“For Blake, it’s about consistency,” Manager Matt Williams said. “We know what kind of talent he’s got. It’s heavy sink coming out of his hand at 97, 98 mph. The issues that he has had with some left-handed hitters this year is something to work on. Yesterday was an example where he got ahead but he just couldn’t finish. We’ll get him an opportunity to get down there and get consistent work and get him stretched out if we can, be able to go out and throw three innings if we need him to do that. … He’s got tremendous stuff. He’ll go down and work hard and refine and be back quickly as far as I’m concerned.”
De Los Santos throws a fastball between 93-95 mph, allows few walks, hits and home runs and averages about a strikeout per inning. The 22-year-old native of the Dominican Republic is also capable of pitching multiple innings in a single outing. He has a max effort delivery but throws strikes, has a strong curveball and also throws a change-up. He converted from starting to reliever in 2013 in the Rangers minors and took well to it.
At first, de Los Santos tried to make an impression with his new organization this season by throwing hard. But his command wasn’t as sharp.
“The first few games I was too excited,” De Los Santos said. “I calmed down. I got into a good rhythm.”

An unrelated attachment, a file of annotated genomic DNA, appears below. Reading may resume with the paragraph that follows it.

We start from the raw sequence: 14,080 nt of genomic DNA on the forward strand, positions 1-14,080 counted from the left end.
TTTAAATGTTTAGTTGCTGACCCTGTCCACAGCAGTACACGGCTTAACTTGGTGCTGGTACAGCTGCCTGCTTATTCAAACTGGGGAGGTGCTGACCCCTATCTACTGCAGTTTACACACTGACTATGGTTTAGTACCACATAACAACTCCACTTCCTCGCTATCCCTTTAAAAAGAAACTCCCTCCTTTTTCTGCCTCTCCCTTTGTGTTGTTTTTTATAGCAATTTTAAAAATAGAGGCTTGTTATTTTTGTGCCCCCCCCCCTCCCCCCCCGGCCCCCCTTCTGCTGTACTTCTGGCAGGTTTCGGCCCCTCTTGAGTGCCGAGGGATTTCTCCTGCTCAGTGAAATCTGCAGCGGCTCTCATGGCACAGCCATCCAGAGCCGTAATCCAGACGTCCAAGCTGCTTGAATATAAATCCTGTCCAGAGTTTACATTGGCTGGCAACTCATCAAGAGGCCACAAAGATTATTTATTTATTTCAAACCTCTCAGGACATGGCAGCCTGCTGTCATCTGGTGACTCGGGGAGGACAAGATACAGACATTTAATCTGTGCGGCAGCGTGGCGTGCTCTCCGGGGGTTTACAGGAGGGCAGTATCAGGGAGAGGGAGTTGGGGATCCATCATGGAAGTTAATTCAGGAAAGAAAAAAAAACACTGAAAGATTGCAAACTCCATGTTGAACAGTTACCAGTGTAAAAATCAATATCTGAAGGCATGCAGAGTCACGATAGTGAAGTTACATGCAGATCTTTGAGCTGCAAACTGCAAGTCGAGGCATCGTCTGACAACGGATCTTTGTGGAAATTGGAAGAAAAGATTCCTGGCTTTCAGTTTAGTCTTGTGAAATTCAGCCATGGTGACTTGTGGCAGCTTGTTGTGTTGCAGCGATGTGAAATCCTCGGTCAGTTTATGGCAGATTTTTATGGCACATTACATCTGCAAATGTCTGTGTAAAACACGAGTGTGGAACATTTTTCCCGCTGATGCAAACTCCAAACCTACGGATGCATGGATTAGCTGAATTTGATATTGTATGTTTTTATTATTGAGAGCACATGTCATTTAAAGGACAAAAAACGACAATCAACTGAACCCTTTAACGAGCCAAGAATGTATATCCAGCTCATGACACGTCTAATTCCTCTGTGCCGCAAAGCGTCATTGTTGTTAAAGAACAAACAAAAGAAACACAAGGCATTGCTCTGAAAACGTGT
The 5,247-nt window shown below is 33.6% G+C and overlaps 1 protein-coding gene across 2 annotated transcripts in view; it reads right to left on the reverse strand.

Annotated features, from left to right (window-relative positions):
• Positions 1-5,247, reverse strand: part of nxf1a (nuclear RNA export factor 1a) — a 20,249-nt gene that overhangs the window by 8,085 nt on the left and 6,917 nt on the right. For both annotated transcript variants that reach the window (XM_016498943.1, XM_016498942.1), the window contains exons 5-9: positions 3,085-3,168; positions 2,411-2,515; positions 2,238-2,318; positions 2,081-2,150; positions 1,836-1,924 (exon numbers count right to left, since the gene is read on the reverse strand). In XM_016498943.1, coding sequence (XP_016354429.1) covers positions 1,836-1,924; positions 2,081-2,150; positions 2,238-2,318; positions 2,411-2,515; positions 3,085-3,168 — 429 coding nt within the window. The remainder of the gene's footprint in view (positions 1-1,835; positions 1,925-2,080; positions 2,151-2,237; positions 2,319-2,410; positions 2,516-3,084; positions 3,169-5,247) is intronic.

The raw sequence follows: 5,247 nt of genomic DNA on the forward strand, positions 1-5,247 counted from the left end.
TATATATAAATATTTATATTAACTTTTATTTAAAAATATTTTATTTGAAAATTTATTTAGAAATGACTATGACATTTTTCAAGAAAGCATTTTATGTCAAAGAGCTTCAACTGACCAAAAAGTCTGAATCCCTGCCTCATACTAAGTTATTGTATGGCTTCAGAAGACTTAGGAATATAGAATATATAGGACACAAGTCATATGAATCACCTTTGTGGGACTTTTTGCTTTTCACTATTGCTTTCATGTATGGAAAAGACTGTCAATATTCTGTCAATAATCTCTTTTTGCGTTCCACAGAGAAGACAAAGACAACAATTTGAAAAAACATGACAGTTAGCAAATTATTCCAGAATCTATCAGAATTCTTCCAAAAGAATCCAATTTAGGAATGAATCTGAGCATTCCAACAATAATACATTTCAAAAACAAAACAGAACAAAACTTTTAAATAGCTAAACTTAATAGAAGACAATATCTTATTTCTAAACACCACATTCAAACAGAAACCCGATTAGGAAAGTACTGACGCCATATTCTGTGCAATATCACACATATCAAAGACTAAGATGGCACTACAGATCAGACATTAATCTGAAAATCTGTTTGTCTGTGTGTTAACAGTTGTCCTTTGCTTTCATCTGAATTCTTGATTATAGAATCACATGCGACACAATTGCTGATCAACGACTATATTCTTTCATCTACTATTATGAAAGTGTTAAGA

De Los Santos has not allowed a run since June 8, a span of 15 innings in which he has held batters to a .104 average and struck out 15. His 0.884 WHIP (walks and hits per inning pitched) is fifth-best in the Eastern League. The Nationals major league coaching staff didn’t see de Los Santos in spring training but “everybody loves his stuff,” Williams said.
De Los Santos received the surprising news of his call-up on Sunday evening. Harrisburg was in Bowie and pitching coach Chris Michalak asked de Los Santos if he had any good clothes. De Los Santos said he did and Michalak told him he would look good in them in D.C. with the Nationals. De Los Santos first called home to tell his mother in Puerto Plata but she wasn’t home.
“She was very surprised,” de Los Santos said. “My sister couldn’t believe it.”
When De Los Santos pitches, he will become the 15th reliever used by the Nationals this season, five of them first-year relievers. From 2013 to 2014, the Nationals used only seven first-time relievers.
“It’s not ideal as you set out at the beginning of the season after spring training,” Williams said. “You’ve got your 25 guys and hope that they stay healthy and are with you for the whole season. We all are realistic and realize that’s never the case. So it’s going to be opportunity for you relievers and young position players to come and show what they can do. … For me, it’s understanding them and trying to get to know them as quickly as possible and when to insert them into a game to have success.”
Added de Los Santos: “I think it’s great they give us a chance to show what we can do. We, too, have talent and can do the job.”
In order to make room on the 40-man roster, the Nationals transferred Jayson Werth from the 15-day to 60-day disabled list. He has been on the disabled list since May 16 so he was eligible to come off the 60-day disabled list on July 15. Werth is progressing in his rehab assignment in his return from a fractured wrist and could be back by the end of the month. Moving him to the 60-day disabled list opened up a 40-man roster spot without forcing the Nationals to cut ties with a player now.